While much focus has been placed on last week’s announcement of changes to Benefit-in-Kind tax for pure electric vehicles, the changes for higher-CO2 vehicles registered from April 2020 onwards also warrant attention.
So says Gary Smith, managing director, Europcar Mobility Group UK, as he looks at the ramifications of the announcements.
The changes are being made by HM Treasury as a result of its review into the impact of the shift to using the Worldwide harmonised Light vehicles Test Procedure (WLTP) to test all new cars from September 2018.
A new, more accurate testing procedure, WLTP is already bringing significant increases in reported CO2 figures – averaging 20-25% higher than under the previous NEDC regime and in some cases up to 40% higher, as mentioned in the review.
Intended to mitigate this, the BiK changes replace the previous 2020/21 rates for vehicles above 1g/km with two new tables that also bring light on rates for 2021/22 and 2022/23.
This includes a table covering those drivers of company cars registered after 6 April 2020 – all of which will have been tested on the more stringent WLTP cycle. As such, these drivers actually get a two percentage point tax cut on the former rates for vehicles from 1g/km upwards, falling to a one percentage point cut in 2021/22 and then revering to the 2021/22 rate in 2022/23.
In response, Europcar’s Gary Smith has said that while the 2% reduction is positive news, it is perhaps mitigating against what could be seen to be an excessive tax increase rather than actually delivering a cost saving for fleets.
Echoing comments made by ACFO about the potential for fleets to defer vehicle replacement and wait for the new lower tax rates to kick in, Smith added: “Given the potential BiK incentive, I’d expect to see a lot of people delaying changing their vehicles until after next April.”
However, he said there may be an additional motivation behind this for businesses who use diesel vehicles.
“At present, diesel vehicles that aren’t compliant with RDE2 regulations incur an additional 4% tax surcharge due to the additional NOx emissions. However, day-by-day manufacturers are releasing more and more vehicles that are compliant and therefore avoid this charge. So, waiting until April may mean having access to vehicles that do not incur this charge. As a consequence, I expect there will be increased demand for temporary, flexible solutions such as mid-term rental, giving drivers access to the latest motoring technology rather than keeping hold of older vehicles that have reached the end of their cycle.”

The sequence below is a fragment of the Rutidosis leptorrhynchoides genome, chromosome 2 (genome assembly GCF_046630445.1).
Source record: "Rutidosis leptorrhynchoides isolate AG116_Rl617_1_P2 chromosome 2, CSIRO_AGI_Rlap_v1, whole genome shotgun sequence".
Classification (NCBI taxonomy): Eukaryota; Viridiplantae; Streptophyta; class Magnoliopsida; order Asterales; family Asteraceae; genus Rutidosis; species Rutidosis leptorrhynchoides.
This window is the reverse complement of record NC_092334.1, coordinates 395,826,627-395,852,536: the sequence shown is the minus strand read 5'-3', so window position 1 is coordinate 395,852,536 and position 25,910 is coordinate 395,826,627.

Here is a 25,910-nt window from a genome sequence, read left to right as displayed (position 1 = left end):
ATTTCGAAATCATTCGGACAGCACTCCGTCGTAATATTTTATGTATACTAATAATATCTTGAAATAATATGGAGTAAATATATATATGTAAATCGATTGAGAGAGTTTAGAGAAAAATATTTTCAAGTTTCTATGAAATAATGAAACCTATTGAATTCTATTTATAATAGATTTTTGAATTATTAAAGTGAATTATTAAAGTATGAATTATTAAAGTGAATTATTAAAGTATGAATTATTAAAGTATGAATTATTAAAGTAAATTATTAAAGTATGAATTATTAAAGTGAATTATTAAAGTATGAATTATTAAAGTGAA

Smith also warned that while the 0% BiK tax on pure electric vehicles may be the catalyst for many businesses to make the transition, a lot of firms simply aren’t ready to do so just yet.
He continued: “If businesses have electric ambitions they will probably be wary about committing to long term leases on petrol or diesel vehicles. Many lease contracts contain early-exit charges so if businesses sign up to a four, five year lease in April they’ll be locked into this even if their transport strategy evolves and they want to make the switch in one or two years’ time.
“Businesses committing to electric vehicles must also be wary of potential tax increases in 2023. While the Government has confirmed that BiK tax will increase incrementally by 1% each year up until that date, no certainty has been provided beyond then. Yet another reason businesses will be hesitant about committing to longer-term deals in case tax rates change while they are mid-lease, creating a potential financial headache for the firm and its employees.
“The other challenge for businesses right now is understanding just how effective electric could be for their operations. One way for fleet managers to assess the viability of electric vehicles without any commitment is through hourly hire off the street from providers such as E-Car Club. This provides a ‘right time, right place’ cost-efficient and simple way for businesses to begin to introduce electric to their mobility options,” he added.